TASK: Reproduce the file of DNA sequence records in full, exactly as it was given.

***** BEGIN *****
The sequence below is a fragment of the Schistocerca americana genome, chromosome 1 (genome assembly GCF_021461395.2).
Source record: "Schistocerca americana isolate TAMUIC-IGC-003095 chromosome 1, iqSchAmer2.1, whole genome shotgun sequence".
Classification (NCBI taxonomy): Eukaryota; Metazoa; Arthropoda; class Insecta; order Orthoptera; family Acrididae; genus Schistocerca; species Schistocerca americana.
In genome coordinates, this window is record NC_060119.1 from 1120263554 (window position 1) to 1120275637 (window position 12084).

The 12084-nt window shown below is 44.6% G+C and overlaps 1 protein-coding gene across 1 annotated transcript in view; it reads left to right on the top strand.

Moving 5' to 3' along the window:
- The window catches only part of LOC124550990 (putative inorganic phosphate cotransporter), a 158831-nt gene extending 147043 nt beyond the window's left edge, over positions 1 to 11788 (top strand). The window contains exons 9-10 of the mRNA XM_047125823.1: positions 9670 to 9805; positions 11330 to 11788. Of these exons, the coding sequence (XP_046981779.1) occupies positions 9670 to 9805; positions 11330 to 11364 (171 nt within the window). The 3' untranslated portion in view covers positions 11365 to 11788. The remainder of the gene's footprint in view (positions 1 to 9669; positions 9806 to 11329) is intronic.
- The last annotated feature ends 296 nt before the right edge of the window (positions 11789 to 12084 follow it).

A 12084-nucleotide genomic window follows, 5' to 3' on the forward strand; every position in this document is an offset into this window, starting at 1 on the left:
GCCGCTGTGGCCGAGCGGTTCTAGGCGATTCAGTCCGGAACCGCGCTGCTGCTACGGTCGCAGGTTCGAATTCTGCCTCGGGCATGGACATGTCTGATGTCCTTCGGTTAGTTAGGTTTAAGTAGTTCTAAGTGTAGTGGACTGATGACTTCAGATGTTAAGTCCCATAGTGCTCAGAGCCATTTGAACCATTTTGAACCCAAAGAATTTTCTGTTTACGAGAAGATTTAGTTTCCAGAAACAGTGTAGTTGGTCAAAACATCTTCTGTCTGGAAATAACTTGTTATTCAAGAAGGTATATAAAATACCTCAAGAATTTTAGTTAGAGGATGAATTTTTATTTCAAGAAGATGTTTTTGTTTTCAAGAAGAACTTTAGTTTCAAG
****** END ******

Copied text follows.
The sequence below is a fragment of the Schistocerca americana genome, chromosome 1 (genome assembly GCF_021461395.2).
Source record: "Schistocerca americana isolate TAMUIC-IGC-003095 chromosome 1, iqSchAmer2.1, whole genome shotgun sequence".
Classification (NCBI taxonomy): Eukaryota; Metazoa; Arthropoda; class Insecta; order Orthoptera; family Acrididae; genus Schistocerca; species Schistocerca americana.
In genome coordinates, this window is record NC_060119.1 from 1120263554 (window position 1) to 1120275637 (window position 12084).

The 12084-nt window shown below is 44.6% G+C and overlaps 1 protein-coding gene across 1 annotated transcript in view; it reads left to right on the top strand.

Moving 5' to 3' along the window:
- The window catches only part of LOC124550990 (putative inorganic phosphate cotransporter), a 158831-nt gene extending 147043 nt beyond the window's left edge, over positions 1 to 11788 (top strand). The window contains exons 9-10 of the mRNA XM_047125823.1: positions 9670 to 9805; positions 11330 to 11788. Of these exons, the coding sequence (XP_046981779.1) occupies positions 9670 to 9805; positions 11330 to 11364 (171 nt within the window). The 3' untranslated portion in view covers positions 11365 to 11788. The remainder of the gene's footprint in view (positions 1 to 9669; positions 9806 to 11329) is intronic.
- The last annotated feature ends 296 nt before the right edge of the window (positions 11789 to 12084 follow it).

A 12084-nucleotide genomic window follows, 5' to 3' on the forward strand; every position in this document is an offset into this window, starting at 1 on the left:
GCCGCTGTGGCCGAGCGGTTCTAGGCGATTCAGTCCGGAACCGCGCTGCTGCTACGGTCGCAGGTTCGAATTCTGCCTCGGGCATGGACATGTCTGATGTCCTTCGGTTAGTTAGGTTTAAGTAGTTCTAAGTGTAGTGGACTGATGACTTCAGATGTTAAGTCCCATAGTGCTCAGAGCCATTTGAACCATTTTGAACCCAAAGAATTTTCTGTTTACGAGAAGATTTAGTTTCCAGAAACAGTGTAGTTGGTCAAAACATCTTCTGTCTGGAAATAACTTGTTATTCAAGAAGGTATATAAAATACCTCAAGAATTTTAGTTAGAGGATGAATTTTTATTTCAAGAAGATGTTTTTGTTTTCAAGAAGAACTTTAGTTTCAAG